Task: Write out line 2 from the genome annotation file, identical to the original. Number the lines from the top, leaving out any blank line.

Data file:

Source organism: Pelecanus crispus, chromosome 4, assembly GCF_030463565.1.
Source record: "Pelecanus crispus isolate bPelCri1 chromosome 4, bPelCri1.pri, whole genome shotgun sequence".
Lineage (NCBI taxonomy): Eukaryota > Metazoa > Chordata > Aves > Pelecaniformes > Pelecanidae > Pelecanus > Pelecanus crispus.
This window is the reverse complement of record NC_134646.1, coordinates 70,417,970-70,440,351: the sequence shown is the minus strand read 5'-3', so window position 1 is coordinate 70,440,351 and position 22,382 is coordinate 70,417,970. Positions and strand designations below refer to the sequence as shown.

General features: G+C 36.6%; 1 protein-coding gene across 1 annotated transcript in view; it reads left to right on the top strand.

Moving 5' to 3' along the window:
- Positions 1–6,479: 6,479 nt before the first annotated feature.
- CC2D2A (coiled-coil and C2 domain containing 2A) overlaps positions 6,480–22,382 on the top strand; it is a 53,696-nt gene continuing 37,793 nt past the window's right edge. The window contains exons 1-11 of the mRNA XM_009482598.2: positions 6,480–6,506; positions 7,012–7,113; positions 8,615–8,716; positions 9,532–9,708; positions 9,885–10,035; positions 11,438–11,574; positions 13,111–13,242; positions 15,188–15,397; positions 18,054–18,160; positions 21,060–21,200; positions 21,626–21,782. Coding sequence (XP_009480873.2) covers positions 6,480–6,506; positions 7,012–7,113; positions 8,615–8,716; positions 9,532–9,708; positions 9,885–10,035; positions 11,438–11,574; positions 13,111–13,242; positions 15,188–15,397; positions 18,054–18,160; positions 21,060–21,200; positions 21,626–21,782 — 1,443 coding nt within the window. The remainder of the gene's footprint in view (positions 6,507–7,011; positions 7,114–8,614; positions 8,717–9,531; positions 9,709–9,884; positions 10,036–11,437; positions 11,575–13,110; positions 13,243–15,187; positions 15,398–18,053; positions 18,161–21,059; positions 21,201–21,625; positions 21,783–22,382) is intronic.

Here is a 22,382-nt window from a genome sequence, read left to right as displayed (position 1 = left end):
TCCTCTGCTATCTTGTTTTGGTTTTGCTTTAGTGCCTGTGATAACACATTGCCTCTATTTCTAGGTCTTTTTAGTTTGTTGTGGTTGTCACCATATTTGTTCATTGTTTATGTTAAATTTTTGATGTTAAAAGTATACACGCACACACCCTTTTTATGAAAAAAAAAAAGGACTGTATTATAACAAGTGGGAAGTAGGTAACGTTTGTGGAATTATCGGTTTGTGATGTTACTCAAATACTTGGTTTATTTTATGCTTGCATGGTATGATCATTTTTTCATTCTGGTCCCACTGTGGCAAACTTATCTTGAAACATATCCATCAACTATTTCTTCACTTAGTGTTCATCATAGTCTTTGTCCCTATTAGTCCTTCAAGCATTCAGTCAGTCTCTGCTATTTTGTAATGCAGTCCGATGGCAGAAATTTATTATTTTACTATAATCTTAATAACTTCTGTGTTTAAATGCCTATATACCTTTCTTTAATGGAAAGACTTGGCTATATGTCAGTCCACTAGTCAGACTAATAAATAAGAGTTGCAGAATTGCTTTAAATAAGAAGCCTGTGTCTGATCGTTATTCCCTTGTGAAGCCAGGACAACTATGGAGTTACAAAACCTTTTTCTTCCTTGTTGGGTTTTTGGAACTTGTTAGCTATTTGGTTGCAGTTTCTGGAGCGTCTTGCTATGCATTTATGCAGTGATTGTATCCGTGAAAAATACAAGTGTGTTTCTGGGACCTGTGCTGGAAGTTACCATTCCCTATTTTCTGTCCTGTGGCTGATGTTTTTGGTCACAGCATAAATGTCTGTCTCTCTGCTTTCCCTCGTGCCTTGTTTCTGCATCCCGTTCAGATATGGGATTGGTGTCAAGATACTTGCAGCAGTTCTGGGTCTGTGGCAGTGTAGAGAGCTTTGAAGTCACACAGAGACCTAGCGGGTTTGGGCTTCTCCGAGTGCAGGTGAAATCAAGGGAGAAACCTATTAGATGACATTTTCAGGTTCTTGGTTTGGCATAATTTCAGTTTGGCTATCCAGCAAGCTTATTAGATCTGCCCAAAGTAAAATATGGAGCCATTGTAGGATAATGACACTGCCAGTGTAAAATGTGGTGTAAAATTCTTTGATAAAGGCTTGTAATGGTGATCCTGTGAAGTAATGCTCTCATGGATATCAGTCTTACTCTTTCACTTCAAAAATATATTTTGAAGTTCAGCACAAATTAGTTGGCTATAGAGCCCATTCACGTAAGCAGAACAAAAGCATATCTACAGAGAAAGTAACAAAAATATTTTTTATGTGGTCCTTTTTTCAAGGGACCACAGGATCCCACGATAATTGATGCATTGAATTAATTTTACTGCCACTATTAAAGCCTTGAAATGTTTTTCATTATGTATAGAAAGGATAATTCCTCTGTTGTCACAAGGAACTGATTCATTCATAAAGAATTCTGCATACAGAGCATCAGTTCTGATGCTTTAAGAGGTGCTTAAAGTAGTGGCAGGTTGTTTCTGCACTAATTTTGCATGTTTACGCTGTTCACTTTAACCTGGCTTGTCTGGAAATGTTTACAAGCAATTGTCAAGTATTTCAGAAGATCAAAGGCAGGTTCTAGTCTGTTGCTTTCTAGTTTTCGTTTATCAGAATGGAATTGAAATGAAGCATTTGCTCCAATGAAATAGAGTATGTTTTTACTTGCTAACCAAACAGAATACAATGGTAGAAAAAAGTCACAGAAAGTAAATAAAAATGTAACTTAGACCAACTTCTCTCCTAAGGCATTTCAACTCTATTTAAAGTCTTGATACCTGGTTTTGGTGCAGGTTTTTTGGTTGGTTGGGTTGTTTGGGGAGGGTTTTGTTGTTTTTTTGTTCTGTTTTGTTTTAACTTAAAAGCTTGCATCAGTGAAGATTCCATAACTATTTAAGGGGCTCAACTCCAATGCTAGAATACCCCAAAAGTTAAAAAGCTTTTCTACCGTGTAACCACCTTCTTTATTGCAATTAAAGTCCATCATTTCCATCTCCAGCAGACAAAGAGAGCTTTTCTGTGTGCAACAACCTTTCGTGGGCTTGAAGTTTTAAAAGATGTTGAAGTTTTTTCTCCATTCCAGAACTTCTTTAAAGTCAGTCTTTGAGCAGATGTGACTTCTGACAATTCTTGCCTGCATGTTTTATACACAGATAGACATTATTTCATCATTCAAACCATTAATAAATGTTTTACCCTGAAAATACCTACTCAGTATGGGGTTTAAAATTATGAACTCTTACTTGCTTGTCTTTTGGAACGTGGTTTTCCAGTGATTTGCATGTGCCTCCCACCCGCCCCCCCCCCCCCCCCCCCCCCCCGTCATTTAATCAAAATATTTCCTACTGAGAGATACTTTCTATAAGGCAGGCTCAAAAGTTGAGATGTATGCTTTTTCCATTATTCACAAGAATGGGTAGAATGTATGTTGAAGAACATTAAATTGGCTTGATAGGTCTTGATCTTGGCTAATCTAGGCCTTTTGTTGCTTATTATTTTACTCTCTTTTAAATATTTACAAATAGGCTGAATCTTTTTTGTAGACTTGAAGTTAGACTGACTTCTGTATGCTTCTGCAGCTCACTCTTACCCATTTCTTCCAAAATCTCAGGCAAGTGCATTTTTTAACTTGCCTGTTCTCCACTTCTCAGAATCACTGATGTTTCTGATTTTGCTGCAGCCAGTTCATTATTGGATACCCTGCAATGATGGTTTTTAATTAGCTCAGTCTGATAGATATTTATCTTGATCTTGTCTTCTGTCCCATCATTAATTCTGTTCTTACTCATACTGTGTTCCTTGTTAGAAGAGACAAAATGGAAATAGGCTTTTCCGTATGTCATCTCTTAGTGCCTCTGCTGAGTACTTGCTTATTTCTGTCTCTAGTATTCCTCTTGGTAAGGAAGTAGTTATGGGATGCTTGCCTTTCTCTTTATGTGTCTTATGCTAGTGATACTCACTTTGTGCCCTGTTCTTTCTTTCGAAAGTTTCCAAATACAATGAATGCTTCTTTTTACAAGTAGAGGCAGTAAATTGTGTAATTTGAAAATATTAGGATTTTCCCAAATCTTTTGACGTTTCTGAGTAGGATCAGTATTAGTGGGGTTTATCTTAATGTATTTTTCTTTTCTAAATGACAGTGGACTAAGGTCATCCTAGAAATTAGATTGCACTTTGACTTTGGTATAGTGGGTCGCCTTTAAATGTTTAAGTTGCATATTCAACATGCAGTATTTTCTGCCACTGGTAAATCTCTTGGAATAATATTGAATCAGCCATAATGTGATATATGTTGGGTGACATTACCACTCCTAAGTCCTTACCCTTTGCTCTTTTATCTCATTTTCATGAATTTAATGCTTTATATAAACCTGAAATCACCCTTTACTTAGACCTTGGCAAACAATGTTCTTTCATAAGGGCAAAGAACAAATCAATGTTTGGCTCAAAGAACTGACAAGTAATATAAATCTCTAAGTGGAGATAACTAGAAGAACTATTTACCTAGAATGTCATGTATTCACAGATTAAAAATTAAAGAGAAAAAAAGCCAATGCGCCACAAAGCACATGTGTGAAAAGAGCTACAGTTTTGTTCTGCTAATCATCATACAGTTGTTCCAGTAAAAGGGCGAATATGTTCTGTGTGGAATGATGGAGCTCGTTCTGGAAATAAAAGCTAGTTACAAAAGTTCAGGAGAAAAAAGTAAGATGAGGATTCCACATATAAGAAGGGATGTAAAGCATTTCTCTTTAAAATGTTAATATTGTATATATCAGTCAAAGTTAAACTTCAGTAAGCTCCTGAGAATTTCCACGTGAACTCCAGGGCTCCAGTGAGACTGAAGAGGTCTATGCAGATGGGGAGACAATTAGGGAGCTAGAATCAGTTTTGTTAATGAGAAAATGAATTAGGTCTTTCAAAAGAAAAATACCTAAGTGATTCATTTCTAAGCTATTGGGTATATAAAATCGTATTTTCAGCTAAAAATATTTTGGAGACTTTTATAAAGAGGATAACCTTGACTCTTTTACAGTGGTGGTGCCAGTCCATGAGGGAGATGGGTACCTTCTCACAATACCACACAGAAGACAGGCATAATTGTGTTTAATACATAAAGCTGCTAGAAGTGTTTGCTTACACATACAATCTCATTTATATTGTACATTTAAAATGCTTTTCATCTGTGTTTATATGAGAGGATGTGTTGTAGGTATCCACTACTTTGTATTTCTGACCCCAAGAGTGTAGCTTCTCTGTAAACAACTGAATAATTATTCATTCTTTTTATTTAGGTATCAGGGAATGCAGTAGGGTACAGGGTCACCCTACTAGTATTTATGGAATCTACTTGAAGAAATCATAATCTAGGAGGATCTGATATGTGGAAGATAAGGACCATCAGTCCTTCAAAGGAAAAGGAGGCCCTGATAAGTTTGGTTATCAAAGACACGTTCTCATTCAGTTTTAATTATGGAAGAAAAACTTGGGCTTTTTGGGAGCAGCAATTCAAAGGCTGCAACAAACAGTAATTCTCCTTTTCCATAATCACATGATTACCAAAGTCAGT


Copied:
Source record: "Pelecanus crispus isolate bPelCri1 chromosome 4, bPelCri1.pri, whole genome shotgun sequence".